A five-person External Review Team from the AdvanceED accrediting agency recommended Wednesday afternoon that the Monroe County School District be awarded "District Accreditation" as a quality school system.
The recommendation took place during a special meeting of the school board, and will take about a month to process, according to team leader Maureen Ryff. A number of advantages will be afforded to district parents and students as a result.
Students will now find it easier to transfer credits from one school to another, access federal loans, scholarships, and postsecondary and military programs which require students to attend accredited institutions.
Using a scoring rubric from 1 to 4 in seven different areas, the district scored an overall grade of 293 out of 400.
The district's strongest mark of 3.29 came in the area of providing a "Supportive Learning Environment." Its lowest, a 1.48, was awarded for the "Digital Learning Environment" provided to district students.
"These are good scores," Ryff stated, during a Power Point presentation to Superintendent of Schools Mark Porter, several of his administrative staff, and the board. "I can't emphasize that enough. You're never going to be perfect."
During the course of the team members' time in the Keys, they conducted 132 interviews with teachers, students, parents, support staff, administrators and school board members.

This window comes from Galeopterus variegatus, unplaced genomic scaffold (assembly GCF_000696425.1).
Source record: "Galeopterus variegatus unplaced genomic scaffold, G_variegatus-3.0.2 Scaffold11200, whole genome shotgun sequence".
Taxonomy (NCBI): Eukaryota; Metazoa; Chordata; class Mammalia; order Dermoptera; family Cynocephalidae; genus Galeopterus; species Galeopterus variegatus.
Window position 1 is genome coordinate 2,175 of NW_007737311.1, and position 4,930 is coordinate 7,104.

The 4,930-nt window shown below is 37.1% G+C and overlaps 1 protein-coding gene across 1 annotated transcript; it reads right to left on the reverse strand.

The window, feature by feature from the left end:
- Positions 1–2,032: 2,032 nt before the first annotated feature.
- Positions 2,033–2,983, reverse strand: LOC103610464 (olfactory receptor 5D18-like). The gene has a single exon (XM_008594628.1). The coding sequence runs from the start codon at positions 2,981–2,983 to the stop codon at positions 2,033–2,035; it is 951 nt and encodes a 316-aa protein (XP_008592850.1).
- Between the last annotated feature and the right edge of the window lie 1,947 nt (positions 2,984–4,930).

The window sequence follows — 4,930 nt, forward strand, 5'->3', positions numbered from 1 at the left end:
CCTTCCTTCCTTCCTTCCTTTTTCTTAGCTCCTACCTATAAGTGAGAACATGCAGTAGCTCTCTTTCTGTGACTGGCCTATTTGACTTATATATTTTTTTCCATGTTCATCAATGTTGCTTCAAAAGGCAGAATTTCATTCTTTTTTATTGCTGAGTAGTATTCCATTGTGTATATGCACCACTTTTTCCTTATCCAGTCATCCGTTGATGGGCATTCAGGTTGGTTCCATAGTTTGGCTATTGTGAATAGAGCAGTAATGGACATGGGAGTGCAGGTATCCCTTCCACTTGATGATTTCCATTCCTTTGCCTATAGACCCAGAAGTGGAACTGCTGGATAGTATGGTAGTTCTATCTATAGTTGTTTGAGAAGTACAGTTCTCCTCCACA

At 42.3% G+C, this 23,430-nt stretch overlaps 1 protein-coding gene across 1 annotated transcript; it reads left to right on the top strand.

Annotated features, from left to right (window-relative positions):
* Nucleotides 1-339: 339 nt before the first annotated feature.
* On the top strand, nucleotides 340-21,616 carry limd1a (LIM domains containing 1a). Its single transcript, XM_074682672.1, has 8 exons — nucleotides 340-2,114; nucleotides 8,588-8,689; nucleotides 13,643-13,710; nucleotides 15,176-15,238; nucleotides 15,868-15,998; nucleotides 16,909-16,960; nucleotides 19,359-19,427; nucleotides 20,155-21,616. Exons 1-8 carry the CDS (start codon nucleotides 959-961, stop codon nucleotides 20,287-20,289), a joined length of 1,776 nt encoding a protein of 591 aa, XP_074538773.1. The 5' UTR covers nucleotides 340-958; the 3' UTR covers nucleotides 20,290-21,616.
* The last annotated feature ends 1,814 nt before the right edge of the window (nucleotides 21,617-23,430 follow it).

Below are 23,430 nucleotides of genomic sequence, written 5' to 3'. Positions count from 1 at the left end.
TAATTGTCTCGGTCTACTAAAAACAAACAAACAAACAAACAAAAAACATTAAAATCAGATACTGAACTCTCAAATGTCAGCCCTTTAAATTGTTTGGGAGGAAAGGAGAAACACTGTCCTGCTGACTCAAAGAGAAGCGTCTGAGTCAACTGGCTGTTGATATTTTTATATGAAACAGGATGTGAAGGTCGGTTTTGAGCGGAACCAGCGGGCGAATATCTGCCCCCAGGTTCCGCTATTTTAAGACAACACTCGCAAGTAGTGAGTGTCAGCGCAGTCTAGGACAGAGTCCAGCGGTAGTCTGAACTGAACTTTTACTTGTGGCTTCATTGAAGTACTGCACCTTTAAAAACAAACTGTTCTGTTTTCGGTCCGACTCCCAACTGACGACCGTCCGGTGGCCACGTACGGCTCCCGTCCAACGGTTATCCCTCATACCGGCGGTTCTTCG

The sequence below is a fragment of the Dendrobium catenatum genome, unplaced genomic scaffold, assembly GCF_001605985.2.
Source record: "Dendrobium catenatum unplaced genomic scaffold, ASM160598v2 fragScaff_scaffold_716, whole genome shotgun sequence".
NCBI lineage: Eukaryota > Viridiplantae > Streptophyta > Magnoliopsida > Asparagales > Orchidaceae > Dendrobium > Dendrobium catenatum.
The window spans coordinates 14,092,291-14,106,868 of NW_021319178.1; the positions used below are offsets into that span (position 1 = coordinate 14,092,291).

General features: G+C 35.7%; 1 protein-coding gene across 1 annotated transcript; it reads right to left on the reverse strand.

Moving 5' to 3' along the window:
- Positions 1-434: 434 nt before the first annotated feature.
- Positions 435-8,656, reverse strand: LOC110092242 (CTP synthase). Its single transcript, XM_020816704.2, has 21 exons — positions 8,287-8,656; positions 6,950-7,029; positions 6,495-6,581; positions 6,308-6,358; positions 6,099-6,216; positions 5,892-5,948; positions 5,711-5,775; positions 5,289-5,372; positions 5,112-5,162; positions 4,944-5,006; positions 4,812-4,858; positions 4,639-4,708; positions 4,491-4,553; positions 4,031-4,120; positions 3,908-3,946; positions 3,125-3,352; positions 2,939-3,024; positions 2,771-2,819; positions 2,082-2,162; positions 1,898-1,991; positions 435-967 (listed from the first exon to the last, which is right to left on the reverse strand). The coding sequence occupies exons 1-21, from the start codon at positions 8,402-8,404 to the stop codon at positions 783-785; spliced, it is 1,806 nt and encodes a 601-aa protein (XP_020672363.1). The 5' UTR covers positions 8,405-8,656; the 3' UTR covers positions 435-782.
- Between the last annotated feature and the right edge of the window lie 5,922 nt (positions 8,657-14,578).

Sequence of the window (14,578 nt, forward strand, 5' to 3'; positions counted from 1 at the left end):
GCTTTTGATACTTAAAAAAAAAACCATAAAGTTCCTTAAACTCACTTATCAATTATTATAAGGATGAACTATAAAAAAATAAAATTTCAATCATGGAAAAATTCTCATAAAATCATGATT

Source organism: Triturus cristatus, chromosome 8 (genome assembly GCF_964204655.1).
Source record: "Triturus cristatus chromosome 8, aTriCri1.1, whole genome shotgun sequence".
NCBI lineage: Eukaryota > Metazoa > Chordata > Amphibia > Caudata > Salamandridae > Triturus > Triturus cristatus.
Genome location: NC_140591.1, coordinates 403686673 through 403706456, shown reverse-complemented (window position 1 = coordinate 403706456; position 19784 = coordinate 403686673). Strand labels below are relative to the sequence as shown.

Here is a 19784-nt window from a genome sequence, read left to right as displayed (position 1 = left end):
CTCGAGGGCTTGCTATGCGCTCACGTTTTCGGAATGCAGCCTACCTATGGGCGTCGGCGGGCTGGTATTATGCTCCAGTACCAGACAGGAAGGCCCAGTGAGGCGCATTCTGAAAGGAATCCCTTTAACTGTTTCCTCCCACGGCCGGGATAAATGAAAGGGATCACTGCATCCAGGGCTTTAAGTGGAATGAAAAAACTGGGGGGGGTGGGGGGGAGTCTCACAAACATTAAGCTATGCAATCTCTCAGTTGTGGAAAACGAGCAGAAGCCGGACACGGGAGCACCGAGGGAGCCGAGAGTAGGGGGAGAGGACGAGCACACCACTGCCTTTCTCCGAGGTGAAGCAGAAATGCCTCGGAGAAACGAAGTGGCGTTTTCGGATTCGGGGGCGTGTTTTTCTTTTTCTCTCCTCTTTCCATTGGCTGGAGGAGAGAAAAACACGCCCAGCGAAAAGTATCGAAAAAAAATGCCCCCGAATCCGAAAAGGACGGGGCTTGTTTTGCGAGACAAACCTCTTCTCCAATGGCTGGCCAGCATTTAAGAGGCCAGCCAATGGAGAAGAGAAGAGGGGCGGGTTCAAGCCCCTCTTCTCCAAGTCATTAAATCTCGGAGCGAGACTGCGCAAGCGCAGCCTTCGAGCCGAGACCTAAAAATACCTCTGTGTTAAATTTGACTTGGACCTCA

Individual team members also traveled to a number of district schools, from Coral Shores High School in the Upper Keys to Gerald Adams Elementary School in Key West.
Porter was pleased to hear Ryff's recommendation.
"This is very good news for the district, and another feather in our cap, during what has turned out to be a pretty good week for us," Porter said, referring to the contract agreement struck between the district and its employees' union, earlier in the week. "Plus, bringing in outside evaluators helps us to understand what we're doing well, and what we still need to work on. Being somewhat of an isolated district, it's a little harder for us to just step next door to find out what they're doing differently."
While districts are scored during the process, it's rare to see one actually "fail" to be accredited, Ryff said.
"Usually what happens, if the scores are really low, is that we work with the districts to get them to where they need to be," she said. "We don't really operate on a 'pass' or 'fail' basis."